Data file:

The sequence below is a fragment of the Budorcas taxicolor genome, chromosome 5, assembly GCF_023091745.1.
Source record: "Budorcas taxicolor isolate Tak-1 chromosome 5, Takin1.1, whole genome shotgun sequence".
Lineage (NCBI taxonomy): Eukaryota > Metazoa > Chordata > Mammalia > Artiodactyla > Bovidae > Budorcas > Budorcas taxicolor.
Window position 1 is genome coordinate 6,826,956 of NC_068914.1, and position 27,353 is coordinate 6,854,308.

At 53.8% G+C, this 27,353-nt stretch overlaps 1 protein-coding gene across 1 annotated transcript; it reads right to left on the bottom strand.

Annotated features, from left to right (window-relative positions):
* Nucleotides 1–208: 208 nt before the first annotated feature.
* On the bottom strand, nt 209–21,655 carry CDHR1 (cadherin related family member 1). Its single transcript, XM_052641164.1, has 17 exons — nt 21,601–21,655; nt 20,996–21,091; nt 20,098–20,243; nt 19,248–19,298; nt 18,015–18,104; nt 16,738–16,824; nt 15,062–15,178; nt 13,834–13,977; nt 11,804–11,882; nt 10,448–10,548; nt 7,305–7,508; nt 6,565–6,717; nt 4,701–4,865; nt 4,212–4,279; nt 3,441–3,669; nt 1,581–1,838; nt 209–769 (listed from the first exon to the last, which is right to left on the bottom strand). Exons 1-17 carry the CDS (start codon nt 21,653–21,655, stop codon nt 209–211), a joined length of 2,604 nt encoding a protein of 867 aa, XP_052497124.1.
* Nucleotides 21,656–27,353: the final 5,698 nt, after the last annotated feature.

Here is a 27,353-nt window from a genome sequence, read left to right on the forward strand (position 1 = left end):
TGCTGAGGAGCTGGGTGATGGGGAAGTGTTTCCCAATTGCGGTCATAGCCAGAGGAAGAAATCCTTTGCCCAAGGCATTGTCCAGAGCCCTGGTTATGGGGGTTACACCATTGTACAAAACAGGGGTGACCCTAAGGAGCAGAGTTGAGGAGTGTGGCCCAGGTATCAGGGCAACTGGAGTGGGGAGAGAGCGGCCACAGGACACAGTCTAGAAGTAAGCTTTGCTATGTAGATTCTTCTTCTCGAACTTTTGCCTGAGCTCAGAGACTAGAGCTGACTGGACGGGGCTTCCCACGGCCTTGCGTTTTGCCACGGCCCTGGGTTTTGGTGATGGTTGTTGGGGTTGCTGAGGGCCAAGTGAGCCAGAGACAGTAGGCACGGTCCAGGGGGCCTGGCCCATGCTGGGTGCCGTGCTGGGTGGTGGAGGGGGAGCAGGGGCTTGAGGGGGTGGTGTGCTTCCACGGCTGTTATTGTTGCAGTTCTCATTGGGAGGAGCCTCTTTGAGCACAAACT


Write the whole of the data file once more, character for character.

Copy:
The sequence below is a fragment of the Budorcas taxicolor genome, chromosome 5, assembly GCF_023091745.1.
Source record: "Budorcas taxicolor isolate Tak-1 chromosome 5, Takin1.1, whole genome shotgun sequence".
Lineage (NCBI taxonomy): Eukaryota > Metazoa > Chordata > Mammalia > Artiodactyla > Bovidae > Budorcas > Budorcas taxicolor.
Window position 1 is genome coordinate 6,826,956 of NC_068914.1, and position 27,353 is coordinate 6,854,308.

At 53.8% G+C, this 27,353-nt stretch overlaps 1 protein-coding gene across 1 annotated transcript; it reads right to left on the bottom strand.

Annotated features, from left to right (window-relative positions):
* Nucleotides 1–208: 208 nt before the first annotated feature.
* On the bottom strand, nt 209–21,655 carry CDHR1 (cadherin related family member 1). Its single transcript, XM_052641164.1, has 17 exons — nt 21,601–21,655; nt 20,996–21,091; nt 20,098–20,243; nt 19,248–19,298; nt 18,015–18,104; nt 16,738–16,824; nt 15,062–15,178; nt 13,834–13,977; nt 11,804–11,882; nt 10,448–10,548; nt 7,305–7,508; nt 6,565–6,717; nt 4,701–4,865; nt 4,212–4,279; nt 3,441–3,669; nt 1,581–1,838; nt 209–769 (listed from the first exon to the last, which is right to left on the bottom strand). Exons 1-17 carry the CDS (start codon nt 21,653–21,655, stop codon nt 209–211), a joined length of 2,604 nt encoding a protein of 867 aa, XP_052497124.1.
* Nucleotides 21,656–27,353: the final 5,698 nt, after the last annotated feature.

Here is a 27,353-nt window from a genome sequence, read left to right on the forward strand (position 1 = left end):
TGCTGAGGAGCTGGGTGATGGGGAAGTGTTTCCCAATTGCGGTCATAGCCAGAGGAAGAAATCCTTTGCCCAAGGCATTGTCCAGAGCCCTGGTTATGGGGGTTACACCATTGTACAAAACAGGGGTGACCCTAAGGAGCAGAGTTGAGGAGTGTGGCCCAGGTATCAGGGCAACTGGAGTGGGGAGAGAGCGGCCACAGGACACAGTCTAGAAGTAAGCTTTGCTATGTAGATTCTTCTTCTCGAACTTTTGCCTGAGCTCAGAGACTAGAGCTGACTGGACGGGGCTTCCCACGGCCTTGCGTTTTGCCACGGCCCTGGGTTTTGGTGATGGTTGTTGGGGTTGCTGAGGGCCAAGTGAGCCAGAGACAGTAGGCACGGTCCAGGGGGCCTGGCCCATGCTGGGTGCCGTGCTGGGTGGTGGAGGGGGAGCAGGGGCTTGAGGGGGTGGTGTGCTTCCACGGCTGTTATTGTTGCAGTTCTCATTGGGAGGAGCCTCTTTGAGCACAAACT